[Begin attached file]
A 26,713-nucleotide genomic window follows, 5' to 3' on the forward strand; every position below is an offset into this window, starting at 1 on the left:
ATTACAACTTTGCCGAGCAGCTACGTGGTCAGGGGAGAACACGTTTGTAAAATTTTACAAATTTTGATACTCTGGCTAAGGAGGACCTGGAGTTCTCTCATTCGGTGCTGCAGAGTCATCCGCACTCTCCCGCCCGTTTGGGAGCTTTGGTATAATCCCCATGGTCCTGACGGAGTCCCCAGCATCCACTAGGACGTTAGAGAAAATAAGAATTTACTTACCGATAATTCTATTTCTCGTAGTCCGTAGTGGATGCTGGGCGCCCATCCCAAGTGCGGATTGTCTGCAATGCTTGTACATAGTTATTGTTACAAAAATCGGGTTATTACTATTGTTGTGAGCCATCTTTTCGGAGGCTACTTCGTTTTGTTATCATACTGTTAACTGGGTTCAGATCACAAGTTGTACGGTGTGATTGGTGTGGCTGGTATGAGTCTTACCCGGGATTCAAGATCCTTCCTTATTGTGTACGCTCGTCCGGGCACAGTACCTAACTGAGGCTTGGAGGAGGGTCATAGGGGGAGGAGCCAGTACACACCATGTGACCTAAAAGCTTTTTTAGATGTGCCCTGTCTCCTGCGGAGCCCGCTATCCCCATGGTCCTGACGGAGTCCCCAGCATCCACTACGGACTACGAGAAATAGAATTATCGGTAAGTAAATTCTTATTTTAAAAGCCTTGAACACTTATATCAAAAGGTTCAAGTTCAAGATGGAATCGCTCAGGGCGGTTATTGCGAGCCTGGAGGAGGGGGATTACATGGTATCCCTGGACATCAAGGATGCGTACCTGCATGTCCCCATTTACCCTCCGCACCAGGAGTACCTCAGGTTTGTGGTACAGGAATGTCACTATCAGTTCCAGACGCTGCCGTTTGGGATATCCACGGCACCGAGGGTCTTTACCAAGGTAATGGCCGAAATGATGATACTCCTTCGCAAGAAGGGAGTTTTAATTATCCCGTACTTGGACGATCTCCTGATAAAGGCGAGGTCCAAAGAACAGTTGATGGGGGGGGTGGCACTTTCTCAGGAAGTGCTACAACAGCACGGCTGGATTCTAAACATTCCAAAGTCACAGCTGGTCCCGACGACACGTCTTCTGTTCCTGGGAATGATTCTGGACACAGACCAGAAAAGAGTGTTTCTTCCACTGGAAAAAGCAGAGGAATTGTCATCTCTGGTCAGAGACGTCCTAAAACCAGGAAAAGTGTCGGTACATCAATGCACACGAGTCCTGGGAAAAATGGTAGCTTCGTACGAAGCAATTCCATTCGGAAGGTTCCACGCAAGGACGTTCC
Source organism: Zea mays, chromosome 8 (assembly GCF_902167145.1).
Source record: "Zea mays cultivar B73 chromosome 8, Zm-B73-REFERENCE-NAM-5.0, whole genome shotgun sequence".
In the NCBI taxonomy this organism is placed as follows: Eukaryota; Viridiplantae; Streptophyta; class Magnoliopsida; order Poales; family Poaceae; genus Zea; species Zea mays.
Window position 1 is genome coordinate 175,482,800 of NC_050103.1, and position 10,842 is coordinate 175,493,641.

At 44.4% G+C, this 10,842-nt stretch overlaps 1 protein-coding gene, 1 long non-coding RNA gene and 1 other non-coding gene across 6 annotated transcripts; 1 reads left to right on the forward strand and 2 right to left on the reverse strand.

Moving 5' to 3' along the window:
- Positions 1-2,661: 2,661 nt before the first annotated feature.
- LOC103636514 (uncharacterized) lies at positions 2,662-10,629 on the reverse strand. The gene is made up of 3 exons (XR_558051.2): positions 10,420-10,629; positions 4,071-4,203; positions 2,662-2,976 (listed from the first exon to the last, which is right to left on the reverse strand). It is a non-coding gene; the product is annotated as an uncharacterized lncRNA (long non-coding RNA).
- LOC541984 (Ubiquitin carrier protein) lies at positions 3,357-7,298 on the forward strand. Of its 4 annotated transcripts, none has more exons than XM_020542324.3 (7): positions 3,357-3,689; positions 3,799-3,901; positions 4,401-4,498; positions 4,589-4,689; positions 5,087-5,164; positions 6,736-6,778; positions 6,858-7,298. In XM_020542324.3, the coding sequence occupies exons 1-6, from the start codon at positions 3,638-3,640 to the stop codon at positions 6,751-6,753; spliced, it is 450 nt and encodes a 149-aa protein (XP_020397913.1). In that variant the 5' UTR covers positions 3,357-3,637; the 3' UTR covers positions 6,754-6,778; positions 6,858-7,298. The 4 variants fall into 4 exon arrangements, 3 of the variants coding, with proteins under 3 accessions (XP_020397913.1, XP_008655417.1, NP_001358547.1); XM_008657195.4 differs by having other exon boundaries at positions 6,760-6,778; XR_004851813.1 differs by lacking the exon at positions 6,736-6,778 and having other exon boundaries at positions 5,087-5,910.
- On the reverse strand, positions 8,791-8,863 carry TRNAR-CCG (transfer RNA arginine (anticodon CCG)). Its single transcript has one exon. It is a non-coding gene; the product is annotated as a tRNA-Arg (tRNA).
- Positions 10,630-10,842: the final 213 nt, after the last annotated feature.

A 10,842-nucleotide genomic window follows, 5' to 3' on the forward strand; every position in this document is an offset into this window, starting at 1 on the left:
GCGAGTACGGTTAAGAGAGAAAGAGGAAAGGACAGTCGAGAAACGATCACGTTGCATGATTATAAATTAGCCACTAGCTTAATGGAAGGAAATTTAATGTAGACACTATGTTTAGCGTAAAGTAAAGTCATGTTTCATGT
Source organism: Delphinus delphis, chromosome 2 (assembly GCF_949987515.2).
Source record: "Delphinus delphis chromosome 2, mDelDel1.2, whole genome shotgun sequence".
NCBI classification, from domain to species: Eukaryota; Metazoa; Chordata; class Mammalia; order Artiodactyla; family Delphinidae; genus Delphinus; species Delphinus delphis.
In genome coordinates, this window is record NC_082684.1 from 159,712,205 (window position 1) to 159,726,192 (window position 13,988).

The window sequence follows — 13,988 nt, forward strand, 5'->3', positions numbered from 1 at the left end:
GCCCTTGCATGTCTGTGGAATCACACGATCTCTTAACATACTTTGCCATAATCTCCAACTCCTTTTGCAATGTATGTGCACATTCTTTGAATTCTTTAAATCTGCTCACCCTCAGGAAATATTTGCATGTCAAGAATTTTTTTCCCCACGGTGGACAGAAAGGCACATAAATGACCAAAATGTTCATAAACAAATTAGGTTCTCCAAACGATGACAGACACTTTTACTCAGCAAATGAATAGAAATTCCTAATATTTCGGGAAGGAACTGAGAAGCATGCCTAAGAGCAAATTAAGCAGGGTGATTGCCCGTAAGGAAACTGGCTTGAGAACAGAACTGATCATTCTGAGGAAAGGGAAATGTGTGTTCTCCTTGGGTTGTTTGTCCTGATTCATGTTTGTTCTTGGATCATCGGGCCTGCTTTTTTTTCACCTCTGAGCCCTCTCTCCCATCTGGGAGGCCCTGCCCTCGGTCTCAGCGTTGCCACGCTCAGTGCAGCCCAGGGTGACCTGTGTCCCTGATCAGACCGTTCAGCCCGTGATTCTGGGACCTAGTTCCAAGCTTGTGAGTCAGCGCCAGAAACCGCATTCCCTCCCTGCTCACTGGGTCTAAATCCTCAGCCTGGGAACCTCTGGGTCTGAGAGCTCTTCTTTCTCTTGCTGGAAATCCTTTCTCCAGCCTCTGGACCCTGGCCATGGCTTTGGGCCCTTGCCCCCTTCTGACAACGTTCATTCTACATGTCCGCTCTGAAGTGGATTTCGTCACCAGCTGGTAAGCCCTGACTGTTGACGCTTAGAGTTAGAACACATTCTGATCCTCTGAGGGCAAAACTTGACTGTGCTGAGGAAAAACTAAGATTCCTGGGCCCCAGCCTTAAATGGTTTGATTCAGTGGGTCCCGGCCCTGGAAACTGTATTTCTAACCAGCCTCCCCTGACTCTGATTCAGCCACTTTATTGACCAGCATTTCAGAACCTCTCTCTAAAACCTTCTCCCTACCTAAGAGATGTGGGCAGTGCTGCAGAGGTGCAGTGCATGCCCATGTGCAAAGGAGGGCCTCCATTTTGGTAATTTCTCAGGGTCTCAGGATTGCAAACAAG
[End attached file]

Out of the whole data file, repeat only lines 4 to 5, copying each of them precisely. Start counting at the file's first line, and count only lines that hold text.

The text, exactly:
Source record: "Zea mays cultivar B73 chromosome 8, Zm-B73-REFERENCE-NAM-5.0, whole genome shotgun sequence".
In the NCBI taxonomy this organism is placed as follows: Eukaryota; Viridiplantae; Streptophyta; class Magnoliopsida; order Poales; family Poaceae; genus Zea; species Zea mays.